London-founded Freshfields Bruckhaus Deringer advised companies on $108 billion worth of deals in the first half of the year, as global mergers and acquisitions activity fell dramatically due to the coronavirus pandemic.
Freshfields worked on the highest dollar amount of global deals as principal advisors, according to newly released M&A advisory legal tables from Bloomberg. The firm also topped the rankings for global announced deals by volume, a metric that includes specialized deal-related work like antitrust and executive compensation.
As principal, Freshfields advised on 69 deals, including two of the year’s largest transactions. The firm’s M&A team advised
Freshfields position atop the M&A league tables follows an active investment by the firm to expand its footprint in the U.S., particularly within the M&A and corporate space. Still, its success was very much a tale of two quarters over the first six months of 2020 as the coronavirus pandemic stalled economies across the globe and shelved M&A activity.
“Overall deal counts worldwide up until March is one story, and from the fourth week in March onward, it’s a different story,” said Diane Holt, Bloomberg Law analyst and former corporate transactions lawyer.
Skadden Arps Slate Meagher & Flom followed Freshfields in deals by volume as principal and global deals announced, advising on 66 deals as principal worth $100.7 billion. The firm, advised Willson Towers in its acquisition and on
Kirkland & Ellis, Latham & Watkins, and Allen & Overy rounded out the top five law firms in deals by volume by principal for the first six months of 2020.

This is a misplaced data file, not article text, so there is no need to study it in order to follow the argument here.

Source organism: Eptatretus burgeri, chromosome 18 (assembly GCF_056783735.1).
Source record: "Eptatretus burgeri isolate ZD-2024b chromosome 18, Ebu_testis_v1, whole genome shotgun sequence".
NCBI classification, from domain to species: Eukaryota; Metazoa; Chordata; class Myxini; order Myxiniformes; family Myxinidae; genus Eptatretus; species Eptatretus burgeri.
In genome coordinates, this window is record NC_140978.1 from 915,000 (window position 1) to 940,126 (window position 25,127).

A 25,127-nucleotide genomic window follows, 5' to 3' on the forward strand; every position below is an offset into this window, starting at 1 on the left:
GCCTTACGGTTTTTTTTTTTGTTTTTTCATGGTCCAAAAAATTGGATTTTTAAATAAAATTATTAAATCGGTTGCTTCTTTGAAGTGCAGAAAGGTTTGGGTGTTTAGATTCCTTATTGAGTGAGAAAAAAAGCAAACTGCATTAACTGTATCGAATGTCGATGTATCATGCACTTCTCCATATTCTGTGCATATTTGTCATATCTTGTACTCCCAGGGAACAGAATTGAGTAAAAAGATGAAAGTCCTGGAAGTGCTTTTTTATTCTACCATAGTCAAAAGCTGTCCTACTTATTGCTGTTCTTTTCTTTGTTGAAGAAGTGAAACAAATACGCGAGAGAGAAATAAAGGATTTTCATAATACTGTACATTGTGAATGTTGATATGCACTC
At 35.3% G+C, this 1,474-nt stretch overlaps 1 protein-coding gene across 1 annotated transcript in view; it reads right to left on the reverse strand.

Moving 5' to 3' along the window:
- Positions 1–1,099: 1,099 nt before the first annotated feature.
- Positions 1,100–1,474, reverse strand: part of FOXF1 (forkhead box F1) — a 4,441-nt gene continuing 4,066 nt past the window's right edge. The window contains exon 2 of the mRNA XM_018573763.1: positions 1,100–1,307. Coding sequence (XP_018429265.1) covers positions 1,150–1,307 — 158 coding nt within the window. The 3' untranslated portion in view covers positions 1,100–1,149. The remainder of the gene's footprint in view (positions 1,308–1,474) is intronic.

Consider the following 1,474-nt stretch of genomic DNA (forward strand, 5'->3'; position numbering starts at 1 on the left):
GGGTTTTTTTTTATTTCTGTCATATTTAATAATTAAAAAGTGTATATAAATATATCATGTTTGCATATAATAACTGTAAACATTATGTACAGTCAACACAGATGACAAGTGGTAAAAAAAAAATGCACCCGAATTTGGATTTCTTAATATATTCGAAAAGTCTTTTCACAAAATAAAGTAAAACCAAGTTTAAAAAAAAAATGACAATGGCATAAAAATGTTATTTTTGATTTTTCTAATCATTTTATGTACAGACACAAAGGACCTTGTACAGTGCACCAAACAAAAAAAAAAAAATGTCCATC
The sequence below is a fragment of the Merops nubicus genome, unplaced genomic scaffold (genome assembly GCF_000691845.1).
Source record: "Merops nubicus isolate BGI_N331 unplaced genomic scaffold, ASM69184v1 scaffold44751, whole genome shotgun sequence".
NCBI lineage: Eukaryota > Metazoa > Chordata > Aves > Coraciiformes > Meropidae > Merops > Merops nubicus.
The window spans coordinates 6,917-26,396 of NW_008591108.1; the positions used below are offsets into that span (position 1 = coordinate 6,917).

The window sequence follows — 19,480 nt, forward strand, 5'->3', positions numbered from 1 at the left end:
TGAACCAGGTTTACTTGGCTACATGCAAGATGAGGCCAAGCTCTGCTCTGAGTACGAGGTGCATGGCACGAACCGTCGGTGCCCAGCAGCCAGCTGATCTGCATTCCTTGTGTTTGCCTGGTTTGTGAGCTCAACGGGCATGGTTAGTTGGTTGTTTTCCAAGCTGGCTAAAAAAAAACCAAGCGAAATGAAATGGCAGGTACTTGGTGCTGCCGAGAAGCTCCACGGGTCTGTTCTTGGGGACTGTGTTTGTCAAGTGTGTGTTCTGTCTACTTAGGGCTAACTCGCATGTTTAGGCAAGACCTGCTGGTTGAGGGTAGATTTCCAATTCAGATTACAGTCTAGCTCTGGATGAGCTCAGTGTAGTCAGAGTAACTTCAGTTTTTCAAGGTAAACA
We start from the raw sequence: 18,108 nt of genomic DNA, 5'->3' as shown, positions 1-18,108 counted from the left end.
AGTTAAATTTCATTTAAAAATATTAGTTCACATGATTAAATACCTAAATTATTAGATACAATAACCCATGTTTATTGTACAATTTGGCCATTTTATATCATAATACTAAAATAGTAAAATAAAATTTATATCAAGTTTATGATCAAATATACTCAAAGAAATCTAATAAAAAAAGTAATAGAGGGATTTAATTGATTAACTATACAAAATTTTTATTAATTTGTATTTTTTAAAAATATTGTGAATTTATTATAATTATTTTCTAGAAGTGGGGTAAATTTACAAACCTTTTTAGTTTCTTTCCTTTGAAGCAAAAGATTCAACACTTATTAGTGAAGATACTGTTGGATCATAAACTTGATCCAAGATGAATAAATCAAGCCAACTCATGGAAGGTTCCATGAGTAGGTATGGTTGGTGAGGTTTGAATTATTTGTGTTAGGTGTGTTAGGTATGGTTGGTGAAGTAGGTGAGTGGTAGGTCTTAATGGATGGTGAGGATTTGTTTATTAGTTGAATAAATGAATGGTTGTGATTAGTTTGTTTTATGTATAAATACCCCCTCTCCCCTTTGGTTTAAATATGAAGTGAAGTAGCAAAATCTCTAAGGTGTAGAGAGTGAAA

Kirkland & Ellis led in total deal count by principal, working on 187 transactions worth $87.4 billion, followed by Latham & Watkins who advised on 186 deals worth $82.5 billion. Jones Day, Goodwin Procter, and DLA Piper followed the two in total deal count by principal.
These figures only tell part of the M&A story in 2020. A continued slowdown could change the leader board and take a bite out of the fees that firms typically charge for their services.
Over the first half of 2020, global M&A activity decreased dramatically from $1.9 trillion in 2019 to $1.1 trillion. Transactional volume for the second quarter fell to its lowest point since 2004.
“We are finally start to see the effects of the pandemic in the M&A market,” said Bloomberg Law legal analyst Grace Maral Burnett. “Q1 was slow, but Q2 was devastatingly low, by volume, by deal count, no matter how you slice it.”
That means the league tables are skewed for the first half of 2020, Maral Burnett said. Firms that had strong performances in the first quarter were able to boost themselves up in the tables, despite having low performances in the second quarter.
“Looking at the rankings for first half of the year, several of those top firms are really riding on their first quarter performance not their second quarter performance,” Maral Burnett said.
Despite landing at the No. 1, No. 2, No. 3 spots overall for the first six months of the year, Freshfields, Skadden, and Latham landed at No. 16, No. 7 and No. 15 in deals announced by volume in the second quarter, respectively.
“Starting in March, we had about a dozen deals within a period of seven days all die and I imagine that’s indicative of what happened across the board,” said Ethan Klingsberg, partner and Head of US Corporate and M&A at Freshfields. “They all just went on hold.”